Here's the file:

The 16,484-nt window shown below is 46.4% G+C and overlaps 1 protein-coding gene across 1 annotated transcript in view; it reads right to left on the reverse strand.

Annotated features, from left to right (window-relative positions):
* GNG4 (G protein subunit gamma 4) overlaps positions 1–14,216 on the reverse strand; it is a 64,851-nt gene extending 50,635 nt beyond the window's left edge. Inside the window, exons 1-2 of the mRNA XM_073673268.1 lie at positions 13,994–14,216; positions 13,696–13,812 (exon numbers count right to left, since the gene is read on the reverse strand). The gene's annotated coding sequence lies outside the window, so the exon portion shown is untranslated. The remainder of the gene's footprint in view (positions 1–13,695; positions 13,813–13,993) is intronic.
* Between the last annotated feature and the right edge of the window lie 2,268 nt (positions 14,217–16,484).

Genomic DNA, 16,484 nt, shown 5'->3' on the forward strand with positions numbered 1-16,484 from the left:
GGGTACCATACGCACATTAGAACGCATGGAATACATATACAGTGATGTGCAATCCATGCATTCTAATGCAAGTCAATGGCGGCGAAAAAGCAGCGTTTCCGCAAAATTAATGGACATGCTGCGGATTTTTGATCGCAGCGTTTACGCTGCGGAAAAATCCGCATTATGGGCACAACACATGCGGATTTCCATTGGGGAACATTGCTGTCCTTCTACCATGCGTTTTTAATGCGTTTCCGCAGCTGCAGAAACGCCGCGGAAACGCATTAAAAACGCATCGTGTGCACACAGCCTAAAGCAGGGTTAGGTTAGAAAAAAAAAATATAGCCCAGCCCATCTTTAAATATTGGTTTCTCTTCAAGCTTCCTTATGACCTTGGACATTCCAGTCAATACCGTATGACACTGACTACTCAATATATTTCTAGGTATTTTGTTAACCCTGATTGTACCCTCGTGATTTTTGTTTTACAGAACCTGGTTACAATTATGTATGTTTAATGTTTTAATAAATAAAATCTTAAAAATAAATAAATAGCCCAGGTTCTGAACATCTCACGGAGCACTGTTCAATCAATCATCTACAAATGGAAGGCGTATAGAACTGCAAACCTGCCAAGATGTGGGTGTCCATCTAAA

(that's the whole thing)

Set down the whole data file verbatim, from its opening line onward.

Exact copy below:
The 16,484-nt window shown below is 46.4% G+C and overlaps 1 protein-coding gene across 1 annotated transcript in view; it reads right to left on the reverse strand.

Annotated features, from left to right (window-relative positions):
* GNG4 (G protein subunit gamma 4) overlaps positions 1–14,216 on the reverse strand; it is a 64,851-nt gene extending 50,635 nt beyond the window's left edge. Inside the window, exons 1-2 of the mRNA XM_073673268.1 lie at positions 13,994–14,216; positions 13,696–13,812 (exon numbers count right to left, since the gene is read on the reverse strand). The gene's annotated coding sequence lies outside the window, so the exon portion shown is untranslated. The remainder of the gene's footprint in view (positions 1–13,695; positions 13,813–13,993) is intronic.
* Between the last annotated feature and the right edge of the window lie 2,268 nt (positions 14,217–16,484).

Genomic DNA, 16,484 nt, shown 5'->3' on the forward strand with positions numbered 1-16,484 from the left:
GGGTACCATACGCACATTAGAACGCATGGAATACATATACAGTGATGTGCAATCCATGCATTCTAATGCAAGTCAATGGCGGCGAAAAAGCAGCGTTTCCGCAAAATTAATGGACATGCTGCGGATTTTTGATCGCAGCGTTTACGCTGCGGAAAAATCCGCATTATGGGCACAACACATGCGGATTTCCATTGGGGAACATTGCTGTCCTTCTACCATGCGTTTTTAATGCGTTTCCGCAGCTGCAGAAACGCCGCGGAAACGCATTAAAAACGCATCGTGTGCACACAGCCTAAAGCAGGGTTAGGTTAGAAAAAAAAAATATAGCCCAGCCCATCTTTAAATATTGGTTTCTCTTCAAGCTTCCTTATGACCTTGGACATTCCAGTCAATACCGTATGACACTGACTACTCAATATATTTCTAGGTATTTTGTTAACCCTGATTGTACCCTCGTGATTTTTGTTTTACAGAACCTGGTTACAATTATGTATGTTTAATGTTTTAATAAATAAAATCTTAAAAATAAATAAATAGCCCAGGTTCTGAACATCTCACGGAGCACTGTTCAATCAATCATCTACAAATGGAAGGCGTATAGAACTGCAAACCTGCCAAGATGTGGGTGTCCATCTAAA